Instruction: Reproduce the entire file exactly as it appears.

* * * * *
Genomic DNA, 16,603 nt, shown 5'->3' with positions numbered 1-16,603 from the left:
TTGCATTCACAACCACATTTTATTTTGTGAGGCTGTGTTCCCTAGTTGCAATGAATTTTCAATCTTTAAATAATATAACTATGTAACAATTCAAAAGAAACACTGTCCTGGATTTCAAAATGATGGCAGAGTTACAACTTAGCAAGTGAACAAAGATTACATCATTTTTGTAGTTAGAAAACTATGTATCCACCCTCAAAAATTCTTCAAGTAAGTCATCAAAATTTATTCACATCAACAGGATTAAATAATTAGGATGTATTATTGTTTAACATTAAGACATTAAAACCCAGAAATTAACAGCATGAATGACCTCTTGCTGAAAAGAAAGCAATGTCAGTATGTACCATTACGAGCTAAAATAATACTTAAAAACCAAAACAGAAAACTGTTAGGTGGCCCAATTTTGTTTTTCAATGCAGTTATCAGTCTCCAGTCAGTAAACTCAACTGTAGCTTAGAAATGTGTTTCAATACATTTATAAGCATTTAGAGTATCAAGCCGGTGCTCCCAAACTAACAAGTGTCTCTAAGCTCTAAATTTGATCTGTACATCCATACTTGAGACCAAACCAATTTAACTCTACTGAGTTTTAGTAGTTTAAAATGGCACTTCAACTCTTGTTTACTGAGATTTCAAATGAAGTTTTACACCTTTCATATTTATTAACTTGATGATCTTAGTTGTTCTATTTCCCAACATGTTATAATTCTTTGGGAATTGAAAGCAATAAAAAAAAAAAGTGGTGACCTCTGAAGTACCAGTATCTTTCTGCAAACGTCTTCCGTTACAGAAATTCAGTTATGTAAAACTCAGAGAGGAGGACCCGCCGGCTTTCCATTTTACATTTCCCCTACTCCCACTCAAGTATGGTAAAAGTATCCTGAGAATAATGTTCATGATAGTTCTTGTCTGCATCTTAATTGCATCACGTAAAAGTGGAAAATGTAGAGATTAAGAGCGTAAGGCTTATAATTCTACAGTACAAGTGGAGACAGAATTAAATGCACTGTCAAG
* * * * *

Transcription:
Genomic DNA, 16,603 nt, shown 5'->3' with positions numbered 1-16,603 from the left:
TTGCATTCACAACCACATTTTATTTTGTGAGGCTGTGTTCCCTAGTTGCAATGAATTTTCAATCTTTAAATAATATAACTATGTAACAATTCAAAAGAAACACTGTCCTGGATTTCAAAATGATGGCAGAGTTACAACTTAGCAAGTGAACAAAGATTACATCATTTTTGTAGTTAGAAAACTATGTATCCACCCTCAAAAATTCTTCAAGTAAGTCATCAAAATTTATTCACATCAACAGGATTAAATAATTAGGATGTATTATTGTTTAACATTAAGACATTAAAACCCAGAAATTAACAGCATGAATGACCTCTTGCTGAAAAGAAAGCAATGTCAGTATGTACCATTACGAGCTAAAATAATACTTAAAAACCAAAACAGAAAACTGTTAGGTGGCCCAATTTTGTTTTTCAATGCAGTTATCAGTCTCCAGTCAGTAAACTCAACTGTAGCTTAGAAATGTGTTTCAATACATTTATAAGCATTTAGAGTATCAAGCCGGTGCTCCCAAACTAACAAGTGTCTCTAAGCTCTAAATTTGATCTGTACATCCATACTTGAGACCAAACCAATTTAACTCTACTGAGTTTTAGTAGTTTAAAATGGCACTTCAACTCTTGTTTACTGAGATTTCAAATGAAGTTTTACACCTTTCATATTTATTAACTTGATGATCTTAGTTGTTCTATTTCCCAACATGTTATAATTCTTTGGGAATTGAAAGCAATAAAAAAAAAAAGTGGTGACCTCTGAAGTACCAGTATCTTTCTGCAAACGTCTTCCGTTACAGAAATTCAGTTATGTAAAACTCAGAGAGGAGGACCCGCCGGCTTTCCATTTTACATTTCCCCTACTCCCACTCAAGTATGGTAAAAGTATCCTGAGAATAATGTTCATGATAGTTCTTGTCTGCATCTTAATTGCATCACGTAAAAGTGGAAAATGTAGAGATTAAGAGCGTAAGGCTTATAATTCTACAGTACAAGTGGAGACAGAATTAAATGCACTGTCAAG